Traditionally, the bread at many Southern meals has been cornbread, especially if those meals included pork, beans, or greens. I’ve always loved homemade cornbread and have tried different recipes, but this is my favorite.
The kind of cornbread I grew up with was made with only cornmeal, no wheat at all, and did not have any added sweetener. My mom made her cornbread in a cast iron skillet on the stovetop. She turned it over to finish cooking and brown the top. Her cornmeal was a typical commercial version of degerminated cornmeal.
I’ve developed a recipe that is very, very close to the cornbread I remember growing up, and, at the same time, it is made with a healthier more nutritious cornmeal–sprouted whole corn flour! We all love the taste and texture of this cornbread and I’ve already made it several times, including for Thanksgiving dinner. I plan to make a batch of this cornbread to use in dressing for our Christmas dinner.
This is a great addition to almost any meal. It’s quick to fix and bake and doesn’t require very many ingredients. The corn flour is more economical if bought in larger quantities. It can be stored for several months in the freezer. I keep a smaller amount in the refrigerator for regular use.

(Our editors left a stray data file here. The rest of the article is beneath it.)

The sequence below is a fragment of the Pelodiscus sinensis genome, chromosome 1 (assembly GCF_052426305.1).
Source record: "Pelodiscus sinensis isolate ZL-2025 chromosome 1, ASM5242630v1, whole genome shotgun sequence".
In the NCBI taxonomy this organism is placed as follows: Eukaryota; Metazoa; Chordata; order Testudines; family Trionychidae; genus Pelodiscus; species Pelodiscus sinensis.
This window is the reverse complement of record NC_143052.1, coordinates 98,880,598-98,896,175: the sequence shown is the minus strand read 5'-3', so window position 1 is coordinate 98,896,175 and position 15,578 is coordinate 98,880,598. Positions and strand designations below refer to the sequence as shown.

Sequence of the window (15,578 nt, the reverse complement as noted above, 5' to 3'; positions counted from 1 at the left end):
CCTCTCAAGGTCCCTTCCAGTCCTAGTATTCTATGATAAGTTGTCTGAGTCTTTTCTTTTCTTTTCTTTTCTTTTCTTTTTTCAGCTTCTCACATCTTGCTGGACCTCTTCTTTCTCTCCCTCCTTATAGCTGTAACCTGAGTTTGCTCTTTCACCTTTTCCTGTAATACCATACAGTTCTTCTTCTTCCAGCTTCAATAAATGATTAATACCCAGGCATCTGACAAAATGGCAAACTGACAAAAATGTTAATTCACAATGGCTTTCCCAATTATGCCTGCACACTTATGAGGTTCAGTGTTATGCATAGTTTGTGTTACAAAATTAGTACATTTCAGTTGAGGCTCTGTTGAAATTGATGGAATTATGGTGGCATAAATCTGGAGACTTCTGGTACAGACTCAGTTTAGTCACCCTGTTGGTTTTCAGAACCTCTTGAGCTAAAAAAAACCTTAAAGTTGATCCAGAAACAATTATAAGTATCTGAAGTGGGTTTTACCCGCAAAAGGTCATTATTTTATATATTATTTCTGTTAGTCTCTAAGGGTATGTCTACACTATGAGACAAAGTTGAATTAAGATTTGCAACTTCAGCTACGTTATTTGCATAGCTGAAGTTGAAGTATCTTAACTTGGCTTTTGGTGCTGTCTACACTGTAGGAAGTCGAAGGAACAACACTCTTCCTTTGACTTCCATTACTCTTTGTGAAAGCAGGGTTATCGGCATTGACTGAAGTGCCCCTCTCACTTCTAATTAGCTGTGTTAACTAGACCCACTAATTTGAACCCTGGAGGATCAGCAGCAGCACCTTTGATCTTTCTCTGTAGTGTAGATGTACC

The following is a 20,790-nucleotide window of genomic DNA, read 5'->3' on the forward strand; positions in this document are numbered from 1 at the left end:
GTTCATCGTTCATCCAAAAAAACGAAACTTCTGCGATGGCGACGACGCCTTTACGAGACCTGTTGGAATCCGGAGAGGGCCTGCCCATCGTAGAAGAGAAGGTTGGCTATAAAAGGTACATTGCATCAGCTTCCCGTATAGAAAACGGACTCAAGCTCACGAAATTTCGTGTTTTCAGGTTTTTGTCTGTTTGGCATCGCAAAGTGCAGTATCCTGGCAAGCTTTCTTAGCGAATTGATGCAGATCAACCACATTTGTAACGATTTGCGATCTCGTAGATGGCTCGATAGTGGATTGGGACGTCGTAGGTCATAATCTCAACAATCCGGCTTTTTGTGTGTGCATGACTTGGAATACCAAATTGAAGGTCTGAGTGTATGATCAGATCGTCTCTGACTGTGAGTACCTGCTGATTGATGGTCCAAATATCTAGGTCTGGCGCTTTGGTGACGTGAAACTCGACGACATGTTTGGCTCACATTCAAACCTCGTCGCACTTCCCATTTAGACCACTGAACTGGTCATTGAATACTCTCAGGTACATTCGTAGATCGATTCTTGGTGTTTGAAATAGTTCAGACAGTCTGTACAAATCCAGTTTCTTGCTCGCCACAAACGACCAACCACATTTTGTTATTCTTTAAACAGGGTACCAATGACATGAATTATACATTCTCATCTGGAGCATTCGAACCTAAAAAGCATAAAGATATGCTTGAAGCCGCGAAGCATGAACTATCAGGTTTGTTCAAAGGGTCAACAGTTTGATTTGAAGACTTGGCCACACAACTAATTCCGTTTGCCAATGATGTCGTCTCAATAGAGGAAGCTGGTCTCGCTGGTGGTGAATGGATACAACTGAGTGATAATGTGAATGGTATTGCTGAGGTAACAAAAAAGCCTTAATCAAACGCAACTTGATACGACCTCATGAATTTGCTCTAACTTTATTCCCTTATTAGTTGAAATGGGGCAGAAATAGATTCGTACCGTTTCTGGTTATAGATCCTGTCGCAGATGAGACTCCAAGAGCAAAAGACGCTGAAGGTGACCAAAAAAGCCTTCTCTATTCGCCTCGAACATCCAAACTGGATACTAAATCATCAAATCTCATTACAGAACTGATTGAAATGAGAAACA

Sprouted Flour Cornbread
2 cups sprouted corn flour (I used 2lb. Organic, To Your Health Sprouted Yellow Corn Flour
1/2 teaspoon salt (I use Celtic Sea Salt)
2 teaspoons aluminum-free baking powder (I use Rumford Baking Powder)
4 tablespoons melted butter (I use Kerrygold)
2 eggs, preferably from pastured chickens (I use eggs from a local backyard farmer)
1 cup milk (I use raw whole milk from Healthyway Dairy)
Preheat oven to 400 degrees F. Combine dry ingredients in a bowl. Combine liquid ingredients and add to dry ingredients. Stir just until combined. Pour into a buttered 8-inch square pan. Bake about 20 minutes until lightly browned.
Cut into about 9 squares and serve hot with lots of extra butter.
We had this version of cornbread with our Thanksgiving dinner.
Dairy-free: Substitute melted coconut oil or lard for the butter and coconut milk for dairy milk.
Buttermilk: Substitute 1 cup buttermilk, yogurt, or kefir for whole milk and add 1/2 teaspoon baking soda.
For more delicious versions of cornbread, see Coconut Flour Cornbread, which uses much less corn flour, and Southern Cornbread made with freshly ground corn and whole wheat and baked in a cast iron skillet.